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All My Not-Enoughness

All My Not-Enoughness

I see a post on Instagram from another Christian writer and it’s so beautiful and wise and creative. Wish I’d thought of it. I’m not creative enough, I conclude.

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I’m writing a book and sometimes my brain hurts and the words won’t come. I feel overwhelmed by the phrases in my mind and how I can’t seem to make sense of them myself, let alone for my reader. I’m not smart enough, I send in Vox to a friend.

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My son acts out. I know it’s a cry for attention because his baby brother demands so much of me. I snuggle him, play with him, and involve him in activities, but he still requires more. I’m not available enough, I lament.

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My mind is so full of information that I forget appointments, plans, deadlines, medications, or just simply to drink water. Guilt floods my heart in bed because I forgot to put ointment on baby’s rash again. My mind isn’t sharp enough, I tell my husband.

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I’m in the dressing room at Target and I thought I found a shirt to cover my distended stomach. But chronic illness has won again and I look 6 months pregnant still. I can’t wear most of my clothes. Sometimes I avoid going in public now. My stomach isn’t flat enough, I say under my breath in frustration.

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I can’t keep up with it all. The dusting and vacuuming and cleaning food off of counters and faces. Piles of laundry hang in the background of my brain. My home isn’t clean enough, I determine.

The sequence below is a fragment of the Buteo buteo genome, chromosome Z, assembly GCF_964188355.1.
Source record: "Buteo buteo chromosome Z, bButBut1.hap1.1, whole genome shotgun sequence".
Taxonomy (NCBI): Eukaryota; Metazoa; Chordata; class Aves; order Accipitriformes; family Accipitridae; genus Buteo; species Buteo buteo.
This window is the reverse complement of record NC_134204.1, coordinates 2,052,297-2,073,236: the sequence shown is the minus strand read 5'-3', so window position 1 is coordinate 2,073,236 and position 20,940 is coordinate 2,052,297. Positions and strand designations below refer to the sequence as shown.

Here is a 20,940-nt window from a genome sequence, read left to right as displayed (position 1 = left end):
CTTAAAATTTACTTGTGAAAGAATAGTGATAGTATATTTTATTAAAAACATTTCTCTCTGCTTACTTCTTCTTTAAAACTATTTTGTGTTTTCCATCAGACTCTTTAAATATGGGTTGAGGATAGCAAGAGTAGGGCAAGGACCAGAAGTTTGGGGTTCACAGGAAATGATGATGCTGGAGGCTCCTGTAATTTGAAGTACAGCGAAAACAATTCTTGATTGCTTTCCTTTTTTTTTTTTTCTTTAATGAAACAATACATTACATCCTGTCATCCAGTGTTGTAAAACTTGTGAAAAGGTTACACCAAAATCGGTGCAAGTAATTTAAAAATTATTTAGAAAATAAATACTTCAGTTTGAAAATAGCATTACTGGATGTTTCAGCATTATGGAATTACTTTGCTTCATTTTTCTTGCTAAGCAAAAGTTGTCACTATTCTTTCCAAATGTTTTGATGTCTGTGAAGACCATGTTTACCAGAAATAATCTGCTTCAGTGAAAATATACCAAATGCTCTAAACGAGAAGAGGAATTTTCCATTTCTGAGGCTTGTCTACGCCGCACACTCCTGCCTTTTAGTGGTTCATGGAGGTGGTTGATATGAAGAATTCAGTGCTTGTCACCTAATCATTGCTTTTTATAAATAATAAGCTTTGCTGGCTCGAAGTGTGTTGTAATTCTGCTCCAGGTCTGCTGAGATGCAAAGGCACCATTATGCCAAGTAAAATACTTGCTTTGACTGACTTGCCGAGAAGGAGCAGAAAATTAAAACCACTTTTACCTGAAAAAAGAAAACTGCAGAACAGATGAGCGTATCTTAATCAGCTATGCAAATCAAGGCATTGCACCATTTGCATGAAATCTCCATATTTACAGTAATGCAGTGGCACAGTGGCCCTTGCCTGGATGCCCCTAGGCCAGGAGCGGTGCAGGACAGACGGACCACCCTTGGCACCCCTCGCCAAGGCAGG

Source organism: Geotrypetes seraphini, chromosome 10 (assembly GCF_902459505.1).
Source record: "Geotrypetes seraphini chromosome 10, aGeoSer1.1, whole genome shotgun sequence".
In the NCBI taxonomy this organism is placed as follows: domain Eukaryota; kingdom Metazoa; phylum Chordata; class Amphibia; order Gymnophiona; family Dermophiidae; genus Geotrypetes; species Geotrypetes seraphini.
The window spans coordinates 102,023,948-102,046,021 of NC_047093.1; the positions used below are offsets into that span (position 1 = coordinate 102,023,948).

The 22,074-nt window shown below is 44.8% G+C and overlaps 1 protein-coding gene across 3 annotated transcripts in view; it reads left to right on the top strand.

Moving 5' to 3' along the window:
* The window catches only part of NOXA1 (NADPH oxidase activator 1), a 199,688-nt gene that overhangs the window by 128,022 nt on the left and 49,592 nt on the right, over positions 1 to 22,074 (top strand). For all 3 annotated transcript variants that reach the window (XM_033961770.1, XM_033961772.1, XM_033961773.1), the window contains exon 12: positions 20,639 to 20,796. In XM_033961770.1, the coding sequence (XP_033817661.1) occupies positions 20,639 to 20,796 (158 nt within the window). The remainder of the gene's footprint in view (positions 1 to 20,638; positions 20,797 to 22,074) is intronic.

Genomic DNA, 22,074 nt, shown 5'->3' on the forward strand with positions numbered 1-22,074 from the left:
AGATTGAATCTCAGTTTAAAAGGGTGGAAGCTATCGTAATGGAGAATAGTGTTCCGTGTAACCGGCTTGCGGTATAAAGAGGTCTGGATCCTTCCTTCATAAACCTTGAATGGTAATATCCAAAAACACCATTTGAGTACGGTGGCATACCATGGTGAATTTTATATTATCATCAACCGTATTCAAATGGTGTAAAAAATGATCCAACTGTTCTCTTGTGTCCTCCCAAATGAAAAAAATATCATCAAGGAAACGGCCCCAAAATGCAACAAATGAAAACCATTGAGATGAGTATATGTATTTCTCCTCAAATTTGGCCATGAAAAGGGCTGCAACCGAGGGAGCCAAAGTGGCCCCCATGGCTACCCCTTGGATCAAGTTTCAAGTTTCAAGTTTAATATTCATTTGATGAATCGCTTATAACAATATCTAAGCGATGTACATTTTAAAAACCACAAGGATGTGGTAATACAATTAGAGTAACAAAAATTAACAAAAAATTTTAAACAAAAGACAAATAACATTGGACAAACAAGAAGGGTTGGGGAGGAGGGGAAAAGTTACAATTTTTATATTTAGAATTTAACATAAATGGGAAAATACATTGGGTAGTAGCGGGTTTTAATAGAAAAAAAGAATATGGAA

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The baby still isn’t sleeping through the night. I try to read my Bible through dozing and blinking eyes. Shame fills my mind. Clearly, I don’t love God enough, I decide.

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I’m confronted with my not-enoughness a lot lately. As I get dressed, as I parent, as I’m faced with yet another important thing I’ve forgotten. When I try to write and the words won’t come. When I feel so tired that every inch of me longs to slink to the floor and crawl back into bed. So many of these examples show how often my eyes shift from my Savior to myself. Some are true shortcomings; others are perceived. I can become so discontent with my mind, body, and soul.

But this is the mind and the body God has given me. And these circumstances are meant to remind me that I can’t do it all or be it all. To believe otherwise is vanity. My failures can be avenues to worship, if only I look beyond them to the God who sustains me in all my imperfections (both perceived and real). The gospel changes everything about where we go when we feel “not enough.” Because at the end of the day, I will never be enough, but Jesus is, and any flaw seen in me points my eyes back to him. 

The night-wakings, need for patience, desperation for wisdom, writing through thick brain fog, and feelings of pure inadequacy all lead me to greater dependence on God. When I cry out “I can’t do this!” I have no other choice to press into the all-sufficient God of the Universe. He whose resources, time, goodness, and strength are endless.

Suddenly, I’m free. I’m free to be creative without comparing. Free to work hard to the glory of God and know that when some tasks go unfinished, he is still pleased. I’m free to rejoice over this body as a gift in which I get to glorify the Living God, rather than hating it for how it holds me back. And I’m free to rest in Christ, knowing he alone sustains me through every bleary-eyed season. 

In all my not-enoughness, Jesus is enough.

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